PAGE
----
Ah . . . alcohol. The wondrous and all mighty social lubricant available at hundreds of inebriation stations in a town near you. Whether your poison be sprits, beer or wine, there is a beverage out there for everyone to enjoy. Responsibly, of course . . . or so it is recommended.
We all know that when the room begins to spin, sitting or laying down feels a lot “cuddlier” than usual. Long walks to McDonalds or other far-off rapid food producing facilities seem not as far. Sometimes men seem an awful lot like attractive women (long story) or typically undateable people seem highly dateable and excellent choices for relationship partners (even longer story).
Many of us are familiar with the current advertising campaigns for alcoholic beverages. Most of these slogans include the message “Please drink responsibly” or some take on the phrase. Personally I feel that they should read more like side mirrors on cars: “Please drink responsibly* Things may seem better and more awesome than they actually are.” But, we all make mistakes.
Ads these days are nowhere near as fun as they used to be. For example, advertisements for Guinness designed in the ’30s and ’40s had slogans and phrases like “Guinness for Strength” or “Guinness is Good For You.”
In the “good ol’ days” it was legal to promote the fun and pleasure that sometimes came with alcohol consumption. Ads were permitted to suggest that you might feel awesome, stronger, empowered or that you’d be cooler after consuming a company’s specific brew, ignoring the hangovers, embarrassment and health risks.
This caviler attitude towards alcohol marketing all changed very rapidly, both here and abroad, with almost every country having its own regulations for what can and can’t be said in an advert. Some of the most extreme regulations can be found in countries like the Ukraine, Kenya and France, where alcohol advertisement on television have been banned, with the intention being to cut down on underage drinking — a whole wormhole of a subject.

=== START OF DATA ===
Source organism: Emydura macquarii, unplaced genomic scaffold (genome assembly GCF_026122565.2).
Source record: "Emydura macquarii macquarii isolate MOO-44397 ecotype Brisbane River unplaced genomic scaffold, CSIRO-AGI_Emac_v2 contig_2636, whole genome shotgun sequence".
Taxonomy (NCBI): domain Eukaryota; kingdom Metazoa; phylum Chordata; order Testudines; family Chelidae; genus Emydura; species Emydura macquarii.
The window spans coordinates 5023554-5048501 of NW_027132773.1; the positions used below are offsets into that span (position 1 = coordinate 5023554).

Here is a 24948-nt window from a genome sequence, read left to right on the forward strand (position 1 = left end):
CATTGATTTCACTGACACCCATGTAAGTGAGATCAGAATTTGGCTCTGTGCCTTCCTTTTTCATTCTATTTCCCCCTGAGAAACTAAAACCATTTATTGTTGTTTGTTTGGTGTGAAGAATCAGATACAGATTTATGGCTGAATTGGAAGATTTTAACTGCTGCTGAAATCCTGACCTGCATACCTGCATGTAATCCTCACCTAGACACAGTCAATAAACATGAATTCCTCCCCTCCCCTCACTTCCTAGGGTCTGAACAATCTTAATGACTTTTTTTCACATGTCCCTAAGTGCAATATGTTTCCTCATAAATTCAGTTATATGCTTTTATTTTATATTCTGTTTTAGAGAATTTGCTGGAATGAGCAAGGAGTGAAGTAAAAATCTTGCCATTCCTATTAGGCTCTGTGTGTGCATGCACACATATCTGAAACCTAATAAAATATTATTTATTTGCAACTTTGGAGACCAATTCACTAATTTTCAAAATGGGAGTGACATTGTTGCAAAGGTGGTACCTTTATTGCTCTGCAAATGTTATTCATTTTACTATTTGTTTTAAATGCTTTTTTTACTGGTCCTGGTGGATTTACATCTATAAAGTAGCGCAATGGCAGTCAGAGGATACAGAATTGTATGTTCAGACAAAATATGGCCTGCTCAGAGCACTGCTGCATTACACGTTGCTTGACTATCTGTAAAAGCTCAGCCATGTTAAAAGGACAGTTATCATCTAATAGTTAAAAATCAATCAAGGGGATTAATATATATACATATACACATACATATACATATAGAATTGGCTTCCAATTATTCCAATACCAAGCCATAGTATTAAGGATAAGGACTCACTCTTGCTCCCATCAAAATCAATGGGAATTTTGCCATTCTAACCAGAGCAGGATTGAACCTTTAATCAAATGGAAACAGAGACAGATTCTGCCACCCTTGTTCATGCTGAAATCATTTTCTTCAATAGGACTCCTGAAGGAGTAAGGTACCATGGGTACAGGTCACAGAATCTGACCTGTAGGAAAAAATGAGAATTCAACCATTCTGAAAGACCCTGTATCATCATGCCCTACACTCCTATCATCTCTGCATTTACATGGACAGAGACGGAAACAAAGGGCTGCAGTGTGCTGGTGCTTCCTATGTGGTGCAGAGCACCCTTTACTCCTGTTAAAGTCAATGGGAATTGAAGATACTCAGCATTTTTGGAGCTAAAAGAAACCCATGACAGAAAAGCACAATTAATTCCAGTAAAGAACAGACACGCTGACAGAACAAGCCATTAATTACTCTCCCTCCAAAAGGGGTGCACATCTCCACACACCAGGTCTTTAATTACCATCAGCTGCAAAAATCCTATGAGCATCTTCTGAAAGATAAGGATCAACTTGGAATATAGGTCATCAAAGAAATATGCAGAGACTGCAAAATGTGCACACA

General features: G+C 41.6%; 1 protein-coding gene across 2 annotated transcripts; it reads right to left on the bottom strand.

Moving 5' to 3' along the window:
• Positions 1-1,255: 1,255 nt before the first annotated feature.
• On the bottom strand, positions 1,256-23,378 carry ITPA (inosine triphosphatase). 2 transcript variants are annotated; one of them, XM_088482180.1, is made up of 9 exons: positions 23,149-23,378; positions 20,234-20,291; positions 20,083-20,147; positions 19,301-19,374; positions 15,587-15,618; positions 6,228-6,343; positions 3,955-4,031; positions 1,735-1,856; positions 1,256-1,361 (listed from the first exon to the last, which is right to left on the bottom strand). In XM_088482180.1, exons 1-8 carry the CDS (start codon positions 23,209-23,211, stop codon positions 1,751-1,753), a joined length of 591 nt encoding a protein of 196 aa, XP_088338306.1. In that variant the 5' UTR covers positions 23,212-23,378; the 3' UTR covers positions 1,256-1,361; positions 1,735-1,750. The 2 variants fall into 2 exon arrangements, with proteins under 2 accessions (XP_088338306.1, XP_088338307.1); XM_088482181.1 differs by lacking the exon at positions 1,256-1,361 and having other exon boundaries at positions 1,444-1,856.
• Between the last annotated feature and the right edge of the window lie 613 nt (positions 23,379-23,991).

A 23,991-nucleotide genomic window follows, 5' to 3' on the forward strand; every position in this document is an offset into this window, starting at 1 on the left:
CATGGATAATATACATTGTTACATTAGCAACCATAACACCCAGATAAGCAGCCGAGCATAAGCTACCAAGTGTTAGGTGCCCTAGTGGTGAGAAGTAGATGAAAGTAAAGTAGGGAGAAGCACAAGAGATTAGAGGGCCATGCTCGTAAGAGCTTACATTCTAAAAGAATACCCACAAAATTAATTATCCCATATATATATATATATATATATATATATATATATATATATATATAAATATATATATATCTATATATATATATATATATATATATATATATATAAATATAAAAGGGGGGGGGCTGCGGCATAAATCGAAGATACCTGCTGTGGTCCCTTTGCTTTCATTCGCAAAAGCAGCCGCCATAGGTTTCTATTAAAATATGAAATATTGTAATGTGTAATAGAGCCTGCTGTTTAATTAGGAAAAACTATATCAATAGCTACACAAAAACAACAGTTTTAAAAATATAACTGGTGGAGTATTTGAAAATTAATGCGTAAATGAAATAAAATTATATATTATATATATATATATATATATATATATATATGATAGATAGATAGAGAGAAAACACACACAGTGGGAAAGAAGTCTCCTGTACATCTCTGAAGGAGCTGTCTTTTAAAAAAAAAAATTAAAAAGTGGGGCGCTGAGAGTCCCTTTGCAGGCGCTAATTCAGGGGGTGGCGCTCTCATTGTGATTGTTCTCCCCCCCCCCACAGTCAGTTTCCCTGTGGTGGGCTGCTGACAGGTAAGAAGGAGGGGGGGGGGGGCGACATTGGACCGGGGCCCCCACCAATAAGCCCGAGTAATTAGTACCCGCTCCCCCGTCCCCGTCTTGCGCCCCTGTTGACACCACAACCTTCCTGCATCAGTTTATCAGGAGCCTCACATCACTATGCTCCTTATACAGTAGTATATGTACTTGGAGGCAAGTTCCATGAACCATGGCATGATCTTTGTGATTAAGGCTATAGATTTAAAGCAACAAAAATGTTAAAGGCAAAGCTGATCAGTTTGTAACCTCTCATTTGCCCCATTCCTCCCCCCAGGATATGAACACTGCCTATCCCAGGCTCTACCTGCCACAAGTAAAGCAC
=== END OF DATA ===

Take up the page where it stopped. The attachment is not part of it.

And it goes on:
As an underage minor who drank, I learned the value of a dollar; many excellent evenings were spent surrounded by friends at King’s Park drinking Old English. When you were young and money was tight you knew that OE was a cost effective way to get drunk. For those of you who remember OE as well as I do, you’ll remember it tasted awful; but it got you where you wanted to be at a reasonable price.
On a related note, drinking at public events: be it sports or music events, has always been a popular activity for many a fan of inebriation. I never do it, mostly because I end up driving. But I have often noticed that the line for beer is directly proportion to the line for the bathroom.
But hey, maybe some people get their kicks out of paying $30-120 dollars for a concert and then doing their absolute best to match that dollar amount in beer. So much for listening to the music; couldn’t you have gotten wasted at home?
That being said, I recently attended the Arcade Fire concert, and was fascinated to find that this was not the case there. People were in there seats, and while I did see a lot of beer cups, it was, in my estimation, not the usual amount. I attribute this to them being wonderful musicians; and possibly the lack of PBR in this country.
Finally there is the problem of drinking and driving. If I was an officer of the law, I would think to set up a check-stop outside the exit of the football stadium parking lot. With out a doubt I’d be able catch the inebriated assholes filled with fermented barley, disappointed that the Bombers have managed to lose another game, and nab them before they get to kill someone.
Seriously, why hasn’t anyone thought of this?
Same thing applies to local watering holes. Just sit outside and stick the Breathalyzer tube in the mouth of the guy or girl with keys in his or her hands. I promise you we could cut back on alcohol related vehicular fatalities.
Miguel Yetman for police commissioner everybody!